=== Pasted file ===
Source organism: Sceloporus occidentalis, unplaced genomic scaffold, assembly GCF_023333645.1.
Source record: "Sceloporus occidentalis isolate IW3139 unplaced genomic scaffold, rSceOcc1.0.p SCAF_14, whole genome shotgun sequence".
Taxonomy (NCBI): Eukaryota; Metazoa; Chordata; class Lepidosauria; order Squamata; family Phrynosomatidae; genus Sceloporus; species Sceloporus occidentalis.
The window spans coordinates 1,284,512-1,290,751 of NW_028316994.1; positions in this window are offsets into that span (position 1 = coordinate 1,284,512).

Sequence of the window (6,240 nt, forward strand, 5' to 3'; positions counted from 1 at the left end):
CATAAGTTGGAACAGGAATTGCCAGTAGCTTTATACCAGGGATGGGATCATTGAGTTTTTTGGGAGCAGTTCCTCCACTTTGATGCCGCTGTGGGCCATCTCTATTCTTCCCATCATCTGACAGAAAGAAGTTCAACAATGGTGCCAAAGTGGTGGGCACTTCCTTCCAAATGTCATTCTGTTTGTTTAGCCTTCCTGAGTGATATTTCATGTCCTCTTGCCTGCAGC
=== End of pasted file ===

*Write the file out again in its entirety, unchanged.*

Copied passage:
Source organism: Sceloporus occidentalis, unplaced genomic scaffold, assembly GCF_023333645.1.
Source record: "Sceloporus occidentalis isolate IW3139 unplaced genomic scaffold, rSceOcc1.0.p SCAF_14, whole genome shotgun sequence".
Taxonomy (NCBI): Eukaryota; Metazoa; Chordata; class Lepidosauria; order Squamata; family Phrynosomatidae; genus Sceloporus; species Sceloporus occidentalis.
The window spans coordinates 1,284,512-1,290,751 of NW_028316994.1; positions in this window are offsets into that span (position 1 = coordinate 1,284,512).

Sequence of the window (6,240 nt, forward strand, 5' to 3'; positions counted from 1 at the left end):
CATAAGTTGGAACAGGAATTGCCAGTAGCTTTATACCAGGGATGGGATCATTGAGTTTTTTGGGAGCAGTTCCTCCACTTTGATGCCGCTGTGGGCCATCTCTATTCTTCCCATCATCTGACAGAAAGAAGTTCAACAATGGTGCCAAAGTGGTGGGCACTTCCTTCCAAATGTCATTCTGTTTGTTTAGCCTTCCTGAGTGATATTTCATGTCCTCTTGCCTGCAGC